Catch & Release: How To Not Feel Overwhelmed By Your Books

Catch & Release: How To Not Feel Overwhelmed By Your Books

I’ve always loved reading. By extension, I’ve always loved books. But owning a ton of books can really weigh you down. Here’s how I’ve tried to solve the problem.

There are lots of memes going around about having too many books, the dreaded “to be read” pile, buying new books when you already own more books than you can probably read in your lifetime. I mentioned my way of dealing with this problem on Twitter on some friends were curious, so I’m writing it down here. To be sure, if you just love books and want to fill your house with bookshelves and you’re totally happy with that, that’s cool.

But if your book collection sometimes feels overwhelming, you struggle to organize your books, or the sense of having so many books bums you out more than it makes you happy, then maybe my solution will work for you. Some of this is a bit similar to Marie Kondo’s decluttering philosophy — I’ve never read her work but of course it’s seeped into our cultural consciousness pretty thoroughly, so I’m not sure to what extent I’ve adapted her ideas or came up things on my own.

The process is simple. Go through every book in your house and sort them by category. The categories are not what the book is about or fiction versus nonfiction. You’re going to sort them based on how you feel about them. Here are the categories I use:

Books That Are Part of You. These are books you love and that you will read over and over for the rest of your life. They might be rare books or have the author’s signature, or have some other cherished memory attached to them (a gift from a loved one, or a book you’ve had since childhood). This might also include books you want to keep because they’re part of a collection, like everything by George R.R. Martin. These books are going to stay with you.

Specific Reference Books You Need to Have. This is pretty obvious: game books, academic stuff, etc. But also, think carefully about whether or not you’ll ever actually look up information in this book, or if you’ll probably just find what you need to know on the internet. Writers have a tendency to buy random books (“A guidebook to the flora native to the southwestern U.S.! Perfect for that novel set in New Mexico I’ll almost certainly never get around to writing!”). Keep the really necessary stuff only.

Books That Are Great but You Don’t Need to Keep. I love William Gibson’s Neuromancer but I’m probably never going to read it again (and if I change my mind, I can always pick up another copy). You’re going to get rid of these books. The only choice to make is if the book goes right into the used book store pile, or if you want to lend it to friends. I like to keep a couple of books I really love around specifically to lend out, with the understanding that I might not get them back. It’s just fun to share books! But most of the books in this category should get traded in at the used book store.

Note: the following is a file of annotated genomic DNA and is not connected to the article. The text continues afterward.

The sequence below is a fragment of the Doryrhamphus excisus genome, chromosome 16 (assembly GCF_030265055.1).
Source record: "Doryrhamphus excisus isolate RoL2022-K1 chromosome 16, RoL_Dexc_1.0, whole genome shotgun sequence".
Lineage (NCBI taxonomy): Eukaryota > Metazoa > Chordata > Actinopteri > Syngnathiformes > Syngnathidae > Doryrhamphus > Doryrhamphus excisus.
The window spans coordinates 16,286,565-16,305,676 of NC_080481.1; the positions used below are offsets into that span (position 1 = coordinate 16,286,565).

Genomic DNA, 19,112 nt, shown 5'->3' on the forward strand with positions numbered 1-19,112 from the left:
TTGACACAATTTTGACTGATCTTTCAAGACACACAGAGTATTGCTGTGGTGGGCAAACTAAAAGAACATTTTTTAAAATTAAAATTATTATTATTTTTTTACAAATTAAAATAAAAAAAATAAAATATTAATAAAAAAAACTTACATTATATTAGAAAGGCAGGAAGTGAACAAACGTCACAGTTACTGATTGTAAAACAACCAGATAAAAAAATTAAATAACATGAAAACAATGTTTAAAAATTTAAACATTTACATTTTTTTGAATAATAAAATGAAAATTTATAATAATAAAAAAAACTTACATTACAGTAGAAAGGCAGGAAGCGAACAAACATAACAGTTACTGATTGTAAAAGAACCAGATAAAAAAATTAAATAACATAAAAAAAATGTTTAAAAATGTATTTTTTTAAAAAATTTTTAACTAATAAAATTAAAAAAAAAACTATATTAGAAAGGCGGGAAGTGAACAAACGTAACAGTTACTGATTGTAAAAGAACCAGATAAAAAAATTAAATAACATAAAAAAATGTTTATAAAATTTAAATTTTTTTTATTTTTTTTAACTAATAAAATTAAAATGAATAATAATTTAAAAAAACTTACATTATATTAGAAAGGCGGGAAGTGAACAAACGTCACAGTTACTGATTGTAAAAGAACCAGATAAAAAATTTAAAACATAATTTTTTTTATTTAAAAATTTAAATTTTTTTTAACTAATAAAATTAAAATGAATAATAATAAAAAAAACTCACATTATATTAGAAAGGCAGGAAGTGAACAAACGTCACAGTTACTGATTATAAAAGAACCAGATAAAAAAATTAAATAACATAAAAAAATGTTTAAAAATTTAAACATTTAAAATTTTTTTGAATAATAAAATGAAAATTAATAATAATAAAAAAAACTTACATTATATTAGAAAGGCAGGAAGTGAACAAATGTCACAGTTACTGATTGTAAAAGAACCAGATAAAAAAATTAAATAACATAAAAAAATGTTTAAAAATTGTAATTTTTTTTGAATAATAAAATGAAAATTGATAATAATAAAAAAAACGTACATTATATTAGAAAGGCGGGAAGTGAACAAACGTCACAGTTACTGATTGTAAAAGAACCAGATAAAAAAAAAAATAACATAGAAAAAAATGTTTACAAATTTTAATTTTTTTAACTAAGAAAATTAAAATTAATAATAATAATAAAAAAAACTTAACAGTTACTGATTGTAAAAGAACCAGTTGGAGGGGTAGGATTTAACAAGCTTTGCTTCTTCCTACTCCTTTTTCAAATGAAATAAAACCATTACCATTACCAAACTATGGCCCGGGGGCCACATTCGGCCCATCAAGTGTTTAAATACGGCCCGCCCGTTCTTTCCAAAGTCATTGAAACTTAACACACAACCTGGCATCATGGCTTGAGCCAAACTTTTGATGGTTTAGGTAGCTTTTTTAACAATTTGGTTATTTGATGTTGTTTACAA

Books That You’re Not Sure Why You Own. If you haven’t gone through your books in a while, you’ll find some of these. A novel by an author you dislike. Textbooks from college. A book about ducks because when you were 12 you liked ducks and that one aunt has been buying you duck-related gifts every year ever since even though you’re 36 now. Into the used book store pile (which should really be some nice canvas bags or possibly a few milk crates).

Books You Have Because You’re Going to Read Them Someday. This is where things get difficult. These are the books that weigh you down. Look at each one. Ask yourself, “I am I genuinely excited about reading this book right this minute?” Or does the book’s presence just remind you that you haven’t read it yet? Do you feel obligated to keep it and read because…because why exactly? Have you picked it up to read four times over the years, but just couldn’t get into it? Don’t fall into the sunk-cost fallacy. Sure, you spent $12 on the book seven years ago and you’ve kept it all this time so it seems wasteful to get rid of it now. But keeping it is just investing more into it — more time trying to organize your books, more mental drag thinking about how you really should read it, literal space in your home. And if you’re not really that excited about reading it any more, you’ll be wasting a lot of your time if you ever finally do force yourself to read it. Time you could spend reading the books you’re really fired up about. When you look at a book you own, the emotion you feel should never be guilt. Put these books into the used book store bag. They aren’t one-of-a-kind, you can always buy another copy some day.

The Awesome Books I Want to Read Right This Minute. Try and limit your “to be read” pile to five books or so. They should all be books you will literally start reading tonight because you’re so excited by them. I guess “spark joy” is the term of art.

Now, take all your books to the used book store (even the smallest cities have at least one, I’ve found). Up to you if you want cash or credit — I kind of like turning 20 books I don’t want into two I’m really psyched to read. Guilt-free book shopping! But cash is nice too. The used book store won’t take all of your books. Ask the store owner if they know a good place to donate the rest. Amvets is good, and a lot of charities take used books either to sell or to provide to homeless shelters or women’s shelters. As a last resort, you can recycle them.

I know a lot of book lovers are thinking, “But I’m really excited about all of them!” I get it. I have some things I keep around irrationally — RPGs I’ll never play, a guidebook to poisons, weird sci-fi art books I haven’t touched in 10 years. I could cut down even more. Be honest with yourself and how much reading time you have. Culling your book collection will make you happier. Trust me.